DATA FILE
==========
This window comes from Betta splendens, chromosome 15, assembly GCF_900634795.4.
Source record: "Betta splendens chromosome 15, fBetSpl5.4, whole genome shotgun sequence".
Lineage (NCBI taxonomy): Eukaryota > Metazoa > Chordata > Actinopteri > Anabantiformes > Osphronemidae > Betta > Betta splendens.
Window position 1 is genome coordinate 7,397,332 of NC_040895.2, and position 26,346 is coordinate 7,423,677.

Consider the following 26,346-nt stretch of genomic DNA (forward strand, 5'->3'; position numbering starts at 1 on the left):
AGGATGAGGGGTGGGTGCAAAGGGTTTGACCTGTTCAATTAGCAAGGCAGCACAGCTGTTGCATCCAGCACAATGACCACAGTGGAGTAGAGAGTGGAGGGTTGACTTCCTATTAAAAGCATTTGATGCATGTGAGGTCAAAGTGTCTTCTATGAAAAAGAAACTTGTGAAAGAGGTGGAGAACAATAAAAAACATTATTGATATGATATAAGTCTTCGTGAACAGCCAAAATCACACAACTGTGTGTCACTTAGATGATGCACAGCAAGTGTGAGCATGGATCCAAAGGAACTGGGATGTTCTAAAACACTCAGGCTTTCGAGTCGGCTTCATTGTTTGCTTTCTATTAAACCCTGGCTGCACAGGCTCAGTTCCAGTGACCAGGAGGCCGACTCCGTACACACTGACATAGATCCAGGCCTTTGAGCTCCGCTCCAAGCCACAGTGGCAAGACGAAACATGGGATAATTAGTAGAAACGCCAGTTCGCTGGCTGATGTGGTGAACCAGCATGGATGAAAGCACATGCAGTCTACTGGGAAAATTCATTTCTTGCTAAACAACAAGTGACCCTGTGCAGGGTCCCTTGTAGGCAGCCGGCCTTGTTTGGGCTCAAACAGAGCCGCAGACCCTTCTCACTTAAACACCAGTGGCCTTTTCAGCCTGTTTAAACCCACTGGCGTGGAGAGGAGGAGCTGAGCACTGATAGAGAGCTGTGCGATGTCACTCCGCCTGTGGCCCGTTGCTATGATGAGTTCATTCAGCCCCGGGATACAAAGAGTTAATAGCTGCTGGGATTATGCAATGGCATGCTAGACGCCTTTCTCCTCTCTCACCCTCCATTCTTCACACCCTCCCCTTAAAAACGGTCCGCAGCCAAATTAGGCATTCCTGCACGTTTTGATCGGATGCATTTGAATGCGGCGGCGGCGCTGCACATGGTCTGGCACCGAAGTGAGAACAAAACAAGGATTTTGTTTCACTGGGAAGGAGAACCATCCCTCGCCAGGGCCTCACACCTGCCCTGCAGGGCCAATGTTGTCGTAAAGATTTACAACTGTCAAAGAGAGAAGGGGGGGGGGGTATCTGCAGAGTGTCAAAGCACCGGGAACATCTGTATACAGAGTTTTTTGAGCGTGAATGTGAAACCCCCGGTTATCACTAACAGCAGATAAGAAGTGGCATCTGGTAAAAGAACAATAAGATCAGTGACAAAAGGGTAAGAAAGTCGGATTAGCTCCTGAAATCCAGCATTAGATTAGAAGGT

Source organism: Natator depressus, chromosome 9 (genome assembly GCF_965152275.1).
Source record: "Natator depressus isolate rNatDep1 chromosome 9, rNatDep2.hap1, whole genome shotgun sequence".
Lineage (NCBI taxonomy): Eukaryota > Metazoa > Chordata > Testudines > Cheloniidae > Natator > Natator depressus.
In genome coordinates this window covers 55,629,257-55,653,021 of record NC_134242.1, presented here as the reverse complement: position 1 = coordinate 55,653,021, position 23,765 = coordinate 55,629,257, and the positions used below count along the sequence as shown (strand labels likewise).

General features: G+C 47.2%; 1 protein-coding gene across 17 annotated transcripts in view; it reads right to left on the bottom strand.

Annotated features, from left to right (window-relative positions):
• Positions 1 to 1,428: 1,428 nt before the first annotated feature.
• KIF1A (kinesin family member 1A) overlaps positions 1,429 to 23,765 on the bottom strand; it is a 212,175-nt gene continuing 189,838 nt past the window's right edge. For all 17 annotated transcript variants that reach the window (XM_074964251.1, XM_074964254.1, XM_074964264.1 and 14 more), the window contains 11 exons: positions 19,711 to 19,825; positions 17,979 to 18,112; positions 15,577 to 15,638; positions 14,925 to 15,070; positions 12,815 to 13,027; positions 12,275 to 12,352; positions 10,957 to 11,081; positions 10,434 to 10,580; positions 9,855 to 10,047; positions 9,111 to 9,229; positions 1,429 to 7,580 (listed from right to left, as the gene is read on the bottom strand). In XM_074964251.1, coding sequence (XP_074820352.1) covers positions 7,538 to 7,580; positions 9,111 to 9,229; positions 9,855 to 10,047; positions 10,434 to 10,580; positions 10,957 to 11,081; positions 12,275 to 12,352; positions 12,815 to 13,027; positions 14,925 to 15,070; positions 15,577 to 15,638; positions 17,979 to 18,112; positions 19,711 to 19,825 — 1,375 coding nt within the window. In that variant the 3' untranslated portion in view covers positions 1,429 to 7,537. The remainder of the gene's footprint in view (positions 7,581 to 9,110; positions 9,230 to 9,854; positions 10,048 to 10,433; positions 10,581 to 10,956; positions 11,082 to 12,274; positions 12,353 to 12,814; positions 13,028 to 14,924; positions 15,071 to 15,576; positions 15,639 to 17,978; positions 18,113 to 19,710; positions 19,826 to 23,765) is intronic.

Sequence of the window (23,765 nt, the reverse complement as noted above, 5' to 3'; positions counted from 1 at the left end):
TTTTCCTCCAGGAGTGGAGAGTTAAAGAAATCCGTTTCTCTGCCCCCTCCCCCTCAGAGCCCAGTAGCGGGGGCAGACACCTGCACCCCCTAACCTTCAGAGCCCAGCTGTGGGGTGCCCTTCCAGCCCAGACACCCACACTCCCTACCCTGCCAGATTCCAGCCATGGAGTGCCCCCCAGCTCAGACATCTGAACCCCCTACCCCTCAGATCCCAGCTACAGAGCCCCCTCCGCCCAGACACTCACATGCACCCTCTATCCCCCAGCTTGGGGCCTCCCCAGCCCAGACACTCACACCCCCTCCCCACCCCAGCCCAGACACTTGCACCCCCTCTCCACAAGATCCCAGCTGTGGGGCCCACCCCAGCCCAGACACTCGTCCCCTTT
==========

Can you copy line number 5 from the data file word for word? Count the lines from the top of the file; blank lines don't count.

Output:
Consider the following 26,346-nt stretch of genomic DNA (forward strand, 5'->3'; position numbering starts at 1 on the left):